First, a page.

Thune: ‘Obama Experiment Has Failed’

Posted October 23, 2010 at 5:00am

Sen. John Thune (R-S.D.) on Saturday lambasted Democrats in Congress and the Obama administration for leading the country in the wrong direction with job-killing policies such as health care and financial services reform.

“The Democrats have controlled the White House and both chambers of Congress for nearly two years and have proven that more government is not the answer,” Thune said in his party’s weekly radio address. “This year they were not even capable of passing a budget. Instead, they spent their time passing more and more burdensome regulations, like their so-called financial reform bill that failed to address the main cause of our economic mess.”

But in his own weekly radio address, President Barack Obama called the financial reform measure “one of the most important victories we achieved” in defending the interests of the middle class over the interests of the lobbying community.

“This was a bill designed to rein in the secret deals and reckless gambling that nearly brought down the financial system,” Obama said. “It was a tough fight. The special interests poured millions into a lobbying campaign to prevent us from reforming the system. … And these interests held common cause with Republican leaders in Washington who were looking to score a political victory in an election year.”

Thune, however, said ordinary voters across the country haven’t been fooled by the president’s “well-written speeches” and have “serious concerns about our economy” and the administration’s “failed policies.”

The Senator added: “One of the Democrats’ main responsibilities over the past two years was to improve the economy. Instead, they decided to try an experiment to grow government, raise taxes and take over health care.”

The stimulus bill didn’t work, Thune said. Health care premiums have gone up, and unemployment has climbed, he said. “The Obama experiment has failed.”

Thune added that Obama appears intent on raising taxes.

“Giving Democrats more opportunities to manage the economy and spend taxpayer dollars will not give us the economic growth that we need,” he said. “Government cannot be openly hostile to American businesses and expect them to grow and create jobs.

“A new direction is needed,” Thune said.

Thune added that Republicans want to repeal the “flawed” health care law, want to prevent any tax increases and want to “reverse this nonsense of government bailouts and takeovers of private businesses.”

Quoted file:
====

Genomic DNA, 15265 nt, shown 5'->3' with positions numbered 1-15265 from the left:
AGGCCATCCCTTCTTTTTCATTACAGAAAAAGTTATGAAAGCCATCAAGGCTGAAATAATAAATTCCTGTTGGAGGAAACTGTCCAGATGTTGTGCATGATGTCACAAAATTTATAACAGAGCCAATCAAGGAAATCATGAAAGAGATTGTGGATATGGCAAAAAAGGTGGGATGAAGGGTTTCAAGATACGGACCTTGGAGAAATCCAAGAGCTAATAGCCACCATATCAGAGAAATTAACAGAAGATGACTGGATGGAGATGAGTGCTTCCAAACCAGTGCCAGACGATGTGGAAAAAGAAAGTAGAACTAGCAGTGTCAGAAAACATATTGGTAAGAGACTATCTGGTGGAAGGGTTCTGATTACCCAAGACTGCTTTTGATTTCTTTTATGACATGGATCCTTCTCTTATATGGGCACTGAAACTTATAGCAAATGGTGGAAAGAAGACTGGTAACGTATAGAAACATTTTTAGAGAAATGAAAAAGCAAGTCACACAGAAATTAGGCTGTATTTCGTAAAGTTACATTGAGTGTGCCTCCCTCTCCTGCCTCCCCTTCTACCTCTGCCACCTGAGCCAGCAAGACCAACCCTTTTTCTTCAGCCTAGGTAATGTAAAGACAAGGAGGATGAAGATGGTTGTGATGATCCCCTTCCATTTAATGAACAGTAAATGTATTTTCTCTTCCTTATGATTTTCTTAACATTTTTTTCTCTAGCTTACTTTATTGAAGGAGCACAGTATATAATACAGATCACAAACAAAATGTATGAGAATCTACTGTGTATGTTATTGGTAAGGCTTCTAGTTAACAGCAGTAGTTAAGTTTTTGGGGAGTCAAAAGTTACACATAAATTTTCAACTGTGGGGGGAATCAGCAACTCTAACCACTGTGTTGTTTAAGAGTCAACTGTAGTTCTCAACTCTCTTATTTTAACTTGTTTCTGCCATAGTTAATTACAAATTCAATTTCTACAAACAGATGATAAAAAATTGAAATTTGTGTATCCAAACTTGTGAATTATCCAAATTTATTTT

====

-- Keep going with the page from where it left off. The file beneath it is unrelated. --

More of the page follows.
Republicans, he said, have learned lessons “of what hasn’t worked over the past two years” and from what also didn’t work when their party controlled Capitol Hill and the White House earlier this decade.

As Election Day looms, the Senator said, “I would like to suggest a simple question people should ask themselves to help cut through all the talk: Are you better off today than you were two years ago?”

Obama criticized Republicans in Congress for “beating the drum to repeal” the financial services reform bill and its consumer protections.

“I think that would be a terrible mistake,” Obama said. “Our economy depends on a financial system in which everyone competes on a level playing field, and everyone is held to the same rules — whether you’re a big bank, a small-business owner or a family looking to buy a house or open a credit card. And as we saw, without sound oversight and common-sense protections for consumers, the whole economy is put in jeopardy. That doesn’t serve Main Street. That doesn’t serve Wall Street. That doesn’t serve anyone.”

Obama said it’s important not to take the country backward. “We’ve got to keep moving forward.”

In response to the president’s weekly radio address, Michael Steel, spokesman for House Minority Leader John Boehner (R-Ohio) said in a statement that “everyone wants to hold Wall Street accountable and make sure that the irresponsibility that led to the terrifying crisis of 2008 never, ever happens again.”

But, he added, “the law that Washington Democrats passed doesn’t do that — it hurts Main Street [and] costs jobs.”